One of the best parts of owning a successful console is that erratic trickle of easily overlooked gems you see at the very tail end of its life. Games like Drill Dozer, Arc the Lad Collection, and Persona 4, for example: latecomers whose task was to turn over the chairs, switch off the lights, and send home the lonely stragglers determined to see those systems through to the end. Now the DS can lay claim to its own swan song, too, thanks to DreamRift's Monster Tale.

Monster Tale may or may not be the last interesting DS game we'll ever see in the U.S. -- maybe E3 2011 will surprise us! -- but there's no question that it's worth playing. A follow-up of sorts to 2009's platform/puzzler Henry Hatsworth in the Puzzling Adventure, Monster Tale is one part portable Castlevania, one part Pok�mon. It's a somewhat non-linear adventure where you collect different powers to unlock previously inaccessible areas, very much in the vein of the recent Shantae: Risky's Revenge. What sets it apart from its peers is that your little heroine, Ellie, is only one half of the power-up equation. The other half -- the lion's share, really -- is invested in her companion, Chomp, the game's eponymous monster.

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Fox gearing up for fight with Time Warner over iPad TV streaming

Time Warner Cable has been facing a backlash from the TV industry ever since it rolled out its live-video-streaming iPad app earlier this month. Now, the cable giant faces one of its first real legal challenges over the app in the form of a cease-and-desist letter from Fox, and it likely won't be the last unless Time Warner can figure out a way to placate the channels that are left.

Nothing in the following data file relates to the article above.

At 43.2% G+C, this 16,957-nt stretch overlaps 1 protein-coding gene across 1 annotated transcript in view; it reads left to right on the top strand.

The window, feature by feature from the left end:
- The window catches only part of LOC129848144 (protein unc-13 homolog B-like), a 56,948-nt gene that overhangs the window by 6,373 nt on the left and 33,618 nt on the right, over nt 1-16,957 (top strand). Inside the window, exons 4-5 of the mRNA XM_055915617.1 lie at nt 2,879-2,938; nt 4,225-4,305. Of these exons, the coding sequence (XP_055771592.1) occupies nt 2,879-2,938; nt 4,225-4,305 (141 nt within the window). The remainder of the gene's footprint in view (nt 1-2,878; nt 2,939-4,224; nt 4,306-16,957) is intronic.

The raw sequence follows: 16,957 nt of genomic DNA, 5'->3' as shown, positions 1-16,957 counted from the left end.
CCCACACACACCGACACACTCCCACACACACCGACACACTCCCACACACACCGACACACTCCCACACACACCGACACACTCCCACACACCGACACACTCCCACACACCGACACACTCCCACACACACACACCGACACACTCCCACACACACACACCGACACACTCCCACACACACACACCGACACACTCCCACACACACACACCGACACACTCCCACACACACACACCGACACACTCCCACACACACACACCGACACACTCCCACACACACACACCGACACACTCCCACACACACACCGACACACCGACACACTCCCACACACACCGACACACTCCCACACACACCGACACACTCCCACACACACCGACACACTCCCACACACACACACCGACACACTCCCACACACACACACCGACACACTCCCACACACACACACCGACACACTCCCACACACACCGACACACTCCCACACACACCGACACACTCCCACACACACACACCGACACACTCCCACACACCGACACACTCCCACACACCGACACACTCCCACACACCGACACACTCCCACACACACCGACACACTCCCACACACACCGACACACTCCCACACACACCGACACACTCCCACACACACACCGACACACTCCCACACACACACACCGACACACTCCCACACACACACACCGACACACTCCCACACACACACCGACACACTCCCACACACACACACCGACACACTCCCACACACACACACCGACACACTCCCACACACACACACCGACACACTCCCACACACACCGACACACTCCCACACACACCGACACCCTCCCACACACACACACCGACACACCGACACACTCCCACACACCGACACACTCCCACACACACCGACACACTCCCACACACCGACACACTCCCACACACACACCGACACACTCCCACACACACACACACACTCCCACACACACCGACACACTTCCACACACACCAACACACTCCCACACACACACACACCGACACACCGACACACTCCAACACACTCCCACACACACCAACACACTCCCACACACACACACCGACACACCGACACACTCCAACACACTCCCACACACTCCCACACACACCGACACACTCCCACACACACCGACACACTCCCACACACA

Time Warner's free iPad app made its debut in mid-March with the ability to stream live TV from more than 30 channels to existing Time Warner cable subscribers. The video was available in high definition and the app only allowed streams of what was currently airing—the company said at the time that video-on-demand capabilities and control over DVR recordings (a la Comcast's iPad app) would come at a later date. Even without these extra features, Time Warner's app was the first from a cable company to go straight to live TV, with Time Warner CEO Rob Marcus declaring that it would "convert any room in a house into a TV room."

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Rare, amazing gaming collectibles auctioned to support Japan

In what's becoming a pleasantly regular occurrence, gamers are banding together to help support those in need. In this case, the Play For Japan charity is looking to raise money to aid those who were affected by the recent disasters that have rocked Japan. Game developers, publishers, and journalists have all donated some amazing collector's items, with all proceeds going to the relief effort.

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The GoPano: A Panoramic Lens System For The iPhone

There are quite a few panoramic apps for the iPhone but they all require a steady hand, lots of patience and, most important, you can only take still photos. The GoPano aims to solve that by adding a panoramic mirror to the iPhone's video camera, thereby allowing you to take panoramic video in real time. The GoPano simply snaps onto your iPhone and the included app does the rest. As you record, you can turn the panorama by swiping the screen to shoot what you want as it happens.

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Firefox 4 vs. IE9: Launch Day Breakdown

Firefox claims 10.1 million downloads and crushes IE9, but if you look behind the numbers it paints a different story.

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Sina replaces Google engine with their own

Sina replaces Google engine with their ownSina, the second largest online portal in China, has announced today that they have replaced their Google-backed search engine with their new search technology.

Says Sina:

Our contract (with Google) ended this month and the whole website is now using our own search technology.

Google would not comment directly on the move, but did say:

We have had a number of syndication deals with partners in China, and have honored our contractual obligations to them. While we can't comment on specific partnerships, we announced last year that over time we would not be syndicating censored search to partners in China after fulfilling our contractual commitments.

China has 389 million Internet users, but Google has seen its market share fall to under 20 percent, while Baidu takes around 79 percent.